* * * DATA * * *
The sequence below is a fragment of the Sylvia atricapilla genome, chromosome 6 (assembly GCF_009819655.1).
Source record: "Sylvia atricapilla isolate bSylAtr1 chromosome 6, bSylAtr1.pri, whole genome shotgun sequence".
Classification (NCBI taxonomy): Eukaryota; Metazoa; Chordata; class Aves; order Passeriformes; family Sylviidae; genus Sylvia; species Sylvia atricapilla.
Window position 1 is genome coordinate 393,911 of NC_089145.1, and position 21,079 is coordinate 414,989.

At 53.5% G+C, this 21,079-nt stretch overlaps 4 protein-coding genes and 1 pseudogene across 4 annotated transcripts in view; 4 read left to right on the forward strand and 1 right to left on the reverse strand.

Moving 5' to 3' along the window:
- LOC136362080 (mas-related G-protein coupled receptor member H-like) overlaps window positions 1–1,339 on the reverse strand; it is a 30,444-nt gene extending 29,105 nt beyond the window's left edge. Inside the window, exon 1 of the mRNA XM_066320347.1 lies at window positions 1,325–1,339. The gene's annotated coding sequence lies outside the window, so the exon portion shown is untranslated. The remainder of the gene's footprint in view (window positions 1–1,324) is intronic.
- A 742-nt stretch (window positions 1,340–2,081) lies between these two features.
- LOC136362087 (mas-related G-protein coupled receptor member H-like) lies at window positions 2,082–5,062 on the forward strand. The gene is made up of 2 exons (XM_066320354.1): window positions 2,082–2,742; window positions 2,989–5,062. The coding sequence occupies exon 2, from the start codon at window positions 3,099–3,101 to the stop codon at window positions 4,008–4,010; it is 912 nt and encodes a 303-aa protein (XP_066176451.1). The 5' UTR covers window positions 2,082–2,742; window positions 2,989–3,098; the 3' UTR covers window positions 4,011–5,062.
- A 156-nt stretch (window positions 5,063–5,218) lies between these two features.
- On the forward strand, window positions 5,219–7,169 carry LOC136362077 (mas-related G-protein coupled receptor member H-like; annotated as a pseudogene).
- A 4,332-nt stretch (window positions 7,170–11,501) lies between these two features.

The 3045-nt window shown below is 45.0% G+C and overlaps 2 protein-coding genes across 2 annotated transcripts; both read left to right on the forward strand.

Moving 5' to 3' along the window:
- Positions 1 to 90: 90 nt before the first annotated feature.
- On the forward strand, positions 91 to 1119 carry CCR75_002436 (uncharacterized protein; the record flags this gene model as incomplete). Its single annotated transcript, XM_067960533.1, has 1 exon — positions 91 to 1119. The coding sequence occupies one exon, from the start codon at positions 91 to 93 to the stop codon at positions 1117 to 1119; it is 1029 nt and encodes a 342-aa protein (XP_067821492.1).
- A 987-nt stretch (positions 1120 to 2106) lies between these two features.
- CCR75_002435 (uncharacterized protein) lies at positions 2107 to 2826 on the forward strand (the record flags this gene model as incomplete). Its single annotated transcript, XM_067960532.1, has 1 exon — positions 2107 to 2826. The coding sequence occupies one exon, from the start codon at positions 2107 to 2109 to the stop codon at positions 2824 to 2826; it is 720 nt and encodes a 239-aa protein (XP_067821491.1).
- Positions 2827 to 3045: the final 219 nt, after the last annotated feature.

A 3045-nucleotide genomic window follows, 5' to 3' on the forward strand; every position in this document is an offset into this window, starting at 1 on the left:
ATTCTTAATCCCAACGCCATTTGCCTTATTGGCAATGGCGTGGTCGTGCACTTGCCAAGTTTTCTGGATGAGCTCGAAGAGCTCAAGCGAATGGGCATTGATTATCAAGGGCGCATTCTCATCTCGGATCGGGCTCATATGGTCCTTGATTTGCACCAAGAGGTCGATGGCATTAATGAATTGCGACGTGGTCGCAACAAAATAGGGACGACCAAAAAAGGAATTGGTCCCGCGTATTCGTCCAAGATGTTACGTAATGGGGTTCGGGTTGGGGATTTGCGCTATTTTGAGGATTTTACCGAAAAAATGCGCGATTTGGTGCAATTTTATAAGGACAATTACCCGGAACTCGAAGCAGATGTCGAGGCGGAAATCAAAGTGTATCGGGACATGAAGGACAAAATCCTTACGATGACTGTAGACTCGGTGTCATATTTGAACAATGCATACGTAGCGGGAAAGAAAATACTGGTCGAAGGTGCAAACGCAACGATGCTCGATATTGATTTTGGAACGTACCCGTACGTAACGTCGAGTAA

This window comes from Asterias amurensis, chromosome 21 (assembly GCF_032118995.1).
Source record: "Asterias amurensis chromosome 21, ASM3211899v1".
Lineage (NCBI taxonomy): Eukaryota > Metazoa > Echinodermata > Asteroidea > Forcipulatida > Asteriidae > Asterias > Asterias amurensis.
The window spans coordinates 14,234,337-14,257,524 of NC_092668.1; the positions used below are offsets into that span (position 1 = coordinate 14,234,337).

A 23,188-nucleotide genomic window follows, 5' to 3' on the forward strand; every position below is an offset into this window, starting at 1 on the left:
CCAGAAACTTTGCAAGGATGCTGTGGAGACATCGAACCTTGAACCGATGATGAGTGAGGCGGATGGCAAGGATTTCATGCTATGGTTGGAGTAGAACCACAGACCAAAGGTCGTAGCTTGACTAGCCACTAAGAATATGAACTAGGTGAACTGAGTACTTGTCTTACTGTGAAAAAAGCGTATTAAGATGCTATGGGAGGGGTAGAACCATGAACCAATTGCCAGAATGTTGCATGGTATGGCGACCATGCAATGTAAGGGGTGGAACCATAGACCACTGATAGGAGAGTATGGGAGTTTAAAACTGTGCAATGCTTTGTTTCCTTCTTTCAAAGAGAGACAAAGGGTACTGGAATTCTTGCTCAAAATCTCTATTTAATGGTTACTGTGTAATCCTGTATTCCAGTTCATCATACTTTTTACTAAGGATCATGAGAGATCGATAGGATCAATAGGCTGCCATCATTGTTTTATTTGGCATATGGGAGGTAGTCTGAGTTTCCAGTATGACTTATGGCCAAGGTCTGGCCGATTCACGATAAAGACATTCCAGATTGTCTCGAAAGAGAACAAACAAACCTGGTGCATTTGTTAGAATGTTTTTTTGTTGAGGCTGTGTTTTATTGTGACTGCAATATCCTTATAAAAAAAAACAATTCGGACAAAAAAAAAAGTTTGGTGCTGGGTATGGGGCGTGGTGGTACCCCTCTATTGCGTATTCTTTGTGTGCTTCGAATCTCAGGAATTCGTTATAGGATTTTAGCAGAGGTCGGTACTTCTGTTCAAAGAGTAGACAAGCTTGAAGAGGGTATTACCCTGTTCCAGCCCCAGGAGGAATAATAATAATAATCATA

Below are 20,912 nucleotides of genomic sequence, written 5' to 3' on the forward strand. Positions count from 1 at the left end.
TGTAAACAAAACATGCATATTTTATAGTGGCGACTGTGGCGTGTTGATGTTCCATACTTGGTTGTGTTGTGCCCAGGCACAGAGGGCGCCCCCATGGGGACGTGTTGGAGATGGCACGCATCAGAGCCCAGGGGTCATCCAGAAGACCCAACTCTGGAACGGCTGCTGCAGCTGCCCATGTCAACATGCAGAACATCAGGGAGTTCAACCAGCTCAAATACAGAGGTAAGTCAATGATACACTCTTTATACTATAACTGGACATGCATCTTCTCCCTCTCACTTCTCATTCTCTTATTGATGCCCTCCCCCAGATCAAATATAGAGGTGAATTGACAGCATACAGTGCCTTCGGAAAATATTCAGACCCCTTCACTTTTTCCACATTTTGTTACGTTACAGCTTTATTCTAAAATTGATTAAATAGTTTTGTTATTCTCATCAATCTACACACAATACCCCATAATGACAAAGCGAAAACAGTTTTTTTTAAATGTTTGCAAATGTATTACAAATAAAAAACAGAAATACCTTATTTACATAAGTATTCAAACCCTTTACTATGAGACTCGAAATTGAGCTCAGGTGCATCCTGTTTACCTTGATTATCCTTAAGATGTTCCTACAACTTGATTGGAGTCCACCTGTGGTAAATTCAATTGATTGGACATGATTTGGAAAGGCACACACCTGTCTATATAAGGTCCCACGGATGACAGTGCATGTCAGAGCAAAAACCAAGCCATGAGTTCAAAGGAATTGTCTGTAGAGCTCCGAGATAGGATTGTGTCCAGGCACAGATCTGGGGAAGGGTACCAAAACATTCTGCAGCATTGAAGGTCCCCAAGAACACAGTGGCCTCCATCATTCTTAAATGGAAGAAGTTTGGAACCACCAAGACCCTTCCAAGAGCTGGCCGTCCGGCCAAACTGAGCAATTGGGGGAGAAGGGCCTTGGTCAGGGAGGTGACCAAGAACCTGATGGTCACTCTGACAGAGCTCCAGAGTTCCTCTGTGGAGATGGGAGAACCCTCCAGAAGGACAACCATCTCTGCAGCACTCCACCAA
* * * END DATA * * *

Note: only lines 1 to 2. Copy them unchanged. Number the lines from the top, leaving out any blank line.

The sequence below is a fragment of the Sylvia atricapilla genome, chromosome 6 (assembly GCF_009819655.1).
Source record: "Sylvia atricapilla isolate bSylAtr1 chromosome 6, bSylAtr1.pri, whole genome shotgun sequence".